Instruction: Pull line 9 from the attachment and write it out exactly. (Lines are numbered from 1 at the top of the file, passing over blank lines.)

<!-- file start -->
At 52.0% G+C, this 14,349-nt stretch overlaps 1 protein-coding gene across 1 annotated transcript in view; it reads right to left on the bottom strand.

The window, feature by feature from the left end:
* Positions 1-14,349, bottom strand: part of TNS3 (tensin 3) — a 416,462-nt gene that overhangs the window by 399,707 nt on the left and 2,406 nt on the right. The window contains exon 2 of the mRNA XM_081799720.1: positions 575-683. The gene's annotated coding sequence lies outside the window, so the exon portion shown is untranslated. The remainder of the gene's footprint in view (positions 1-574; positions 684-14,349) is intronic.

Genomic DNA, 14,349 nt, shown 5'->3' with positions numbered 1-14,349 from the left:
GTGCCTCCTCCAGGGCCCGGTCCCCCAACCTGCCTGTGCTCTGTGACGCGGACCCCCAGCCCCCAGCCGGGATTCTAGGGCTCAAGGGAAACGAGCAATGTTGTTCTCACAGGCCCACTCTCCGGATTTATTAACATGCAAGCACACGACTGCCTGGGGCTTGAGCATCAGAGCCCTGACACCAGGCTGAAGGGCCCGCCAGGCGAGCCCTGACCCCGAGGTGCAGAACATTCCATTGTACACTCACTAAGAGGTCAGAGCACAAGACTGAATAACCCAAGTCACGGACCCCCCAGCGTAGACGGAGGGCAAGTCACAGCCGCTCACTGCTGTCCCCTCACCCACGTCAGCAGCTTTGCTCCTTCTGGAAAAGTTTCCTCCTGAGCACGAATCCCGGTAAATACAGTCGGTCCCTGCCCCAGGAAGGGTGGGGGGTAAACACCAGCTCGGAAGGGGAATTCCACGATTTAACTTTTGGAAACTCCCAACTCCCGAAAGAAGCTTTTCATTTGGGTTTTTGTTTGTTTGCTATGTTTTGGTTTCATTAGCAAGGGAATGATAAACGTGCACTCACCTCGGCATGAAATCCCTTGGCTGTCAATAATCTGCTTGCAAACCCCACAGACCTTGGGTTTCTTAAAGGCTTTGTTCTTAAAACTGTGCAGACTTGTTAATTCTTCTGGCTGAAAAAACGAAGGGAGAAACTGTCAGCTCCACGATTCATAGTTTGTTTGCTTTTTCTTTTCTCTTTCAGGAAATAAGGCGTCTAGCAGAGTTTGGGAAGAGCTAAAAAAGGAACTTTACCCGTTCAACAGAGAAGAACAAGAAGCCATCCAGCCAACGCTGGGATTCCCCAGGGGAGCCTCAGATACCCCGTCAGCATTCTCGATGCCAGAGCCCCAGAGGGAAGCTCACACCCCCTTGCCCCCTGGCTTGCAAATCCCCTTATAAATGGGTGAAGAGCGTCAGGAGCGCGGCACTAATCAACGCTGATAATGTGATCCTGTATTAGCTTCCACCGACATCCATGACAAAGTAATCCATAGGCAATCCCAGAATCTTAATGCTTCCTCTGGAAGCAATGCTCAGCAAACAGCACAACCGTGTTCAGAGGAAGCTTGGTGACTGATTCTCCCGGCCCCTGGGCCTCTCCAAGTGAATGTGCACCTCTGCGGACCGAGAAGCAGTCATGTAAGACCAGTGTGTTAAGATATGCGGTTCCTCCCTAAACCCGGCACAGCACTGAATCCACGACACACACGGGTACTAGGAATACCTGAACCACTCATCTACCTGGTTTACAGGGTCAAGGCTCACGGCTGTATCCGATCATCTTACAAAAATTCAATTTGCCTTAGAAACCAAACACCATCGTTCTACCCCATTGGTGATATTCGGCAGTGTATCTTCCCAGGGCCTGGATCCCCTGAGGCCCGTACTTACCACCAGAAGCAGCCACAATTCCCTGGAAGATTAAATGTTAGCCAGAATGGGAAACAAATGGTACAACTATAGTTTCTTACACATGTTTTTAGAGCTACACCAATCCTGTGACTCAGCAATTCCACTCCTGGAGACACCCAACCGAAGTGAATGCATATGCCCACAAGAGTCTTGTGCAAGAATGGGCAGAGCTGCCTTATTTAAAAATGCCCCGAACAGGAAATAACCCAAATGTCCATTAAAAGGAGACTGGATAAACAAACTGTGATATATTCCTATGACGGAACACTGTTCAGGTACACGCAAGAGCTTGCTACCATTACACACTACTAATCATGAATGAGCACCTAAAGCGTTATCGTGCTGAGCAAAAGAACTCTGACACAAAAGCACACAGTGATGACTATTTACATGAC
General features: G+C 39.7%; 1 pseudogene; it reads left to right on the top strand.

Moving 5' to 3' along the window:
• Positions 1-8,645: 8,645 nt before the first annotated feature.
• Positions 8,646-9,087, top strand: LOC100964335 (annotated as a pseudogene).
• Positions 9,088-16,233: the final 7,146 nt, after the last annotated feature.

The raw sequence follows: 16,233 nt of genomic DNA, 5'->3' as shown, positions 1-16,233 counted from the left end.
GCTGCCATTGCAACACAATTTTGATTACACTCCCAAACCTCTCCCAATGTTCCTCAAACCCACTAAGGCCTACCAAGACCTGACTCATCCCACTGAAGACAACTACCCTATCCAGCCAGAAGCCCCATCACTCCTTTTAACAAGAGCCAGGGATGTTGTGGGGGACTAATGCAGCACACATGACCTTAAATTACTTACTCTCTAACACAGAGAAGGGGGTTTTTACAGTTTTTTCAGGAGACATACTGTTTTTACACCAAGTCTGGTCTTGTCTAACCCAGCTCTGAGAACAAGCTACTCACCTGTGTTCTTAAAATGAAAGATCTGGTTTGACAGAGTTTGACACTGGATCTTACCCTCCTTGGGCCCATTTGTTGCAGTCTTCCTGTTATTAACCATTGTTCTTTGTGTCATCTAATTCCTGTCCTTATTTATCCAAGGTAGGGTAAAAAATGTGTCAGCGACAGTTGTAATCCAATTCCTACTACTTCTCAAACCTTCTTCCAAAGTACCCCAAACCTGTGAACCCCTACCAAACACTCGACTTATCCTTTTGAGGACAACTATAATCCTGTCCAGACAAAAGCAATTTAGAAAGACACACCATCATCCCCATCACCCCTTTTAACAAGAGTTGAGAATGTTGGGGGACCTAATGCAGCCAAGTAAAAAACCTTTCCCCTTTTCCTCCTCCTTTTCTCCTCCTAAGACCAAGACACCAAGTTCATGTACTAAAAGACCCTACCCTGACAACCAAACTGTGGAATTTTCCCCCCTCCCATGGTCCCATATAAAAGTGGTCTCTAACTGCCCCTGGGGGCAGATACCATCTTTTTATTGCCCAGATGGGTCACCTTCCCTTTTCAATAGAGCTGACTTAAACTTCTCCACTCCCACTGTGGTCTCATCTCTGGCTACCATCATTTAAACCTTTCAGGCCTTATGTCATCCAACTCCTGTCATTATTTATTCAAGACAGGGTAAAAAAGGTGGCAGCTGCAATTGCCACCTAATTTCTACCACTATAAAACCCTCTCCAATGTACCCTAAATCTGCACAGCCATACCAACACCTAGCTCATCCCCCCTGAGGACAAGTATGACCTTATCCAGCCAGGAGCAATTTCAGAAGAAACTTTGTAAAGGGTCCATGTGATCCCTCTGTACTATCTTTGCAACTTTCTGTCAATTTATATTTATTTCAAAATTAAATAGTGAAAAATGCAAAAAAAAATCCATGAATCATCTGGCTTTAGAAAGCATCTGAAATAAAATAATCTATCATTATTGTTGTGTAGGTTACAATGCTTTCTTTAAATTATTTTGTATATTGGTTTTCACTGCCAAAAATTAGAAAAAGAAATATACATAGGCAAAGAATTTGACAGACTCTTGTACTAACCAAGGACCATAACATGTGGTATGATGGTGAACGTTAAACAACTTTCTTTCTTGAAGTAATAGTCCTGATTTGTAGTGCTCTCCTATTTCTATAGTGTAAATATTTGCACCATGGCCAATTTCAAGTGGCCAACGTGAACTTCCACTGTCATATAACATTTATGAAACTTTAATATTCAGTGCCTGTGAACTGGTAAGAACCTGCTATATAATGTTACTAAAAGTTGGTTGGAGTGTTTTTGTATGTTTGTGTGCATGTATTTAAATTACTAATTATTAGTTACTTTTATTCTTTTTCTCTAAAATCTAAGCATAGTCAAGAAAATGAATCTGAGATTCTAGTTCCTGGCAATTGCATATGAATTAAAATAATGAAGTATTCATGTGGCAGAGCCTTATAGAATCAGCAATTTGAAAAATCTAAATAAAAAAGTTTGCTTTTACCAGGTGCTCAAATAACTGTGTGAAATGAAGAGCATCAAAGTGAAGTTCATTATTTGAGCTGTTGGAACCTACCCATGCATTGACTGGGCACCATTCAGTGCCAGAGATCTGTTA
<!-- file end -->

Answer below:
• Positions 8,646-9,087, top strand: LOC100964335 (annotated as a pseudogene).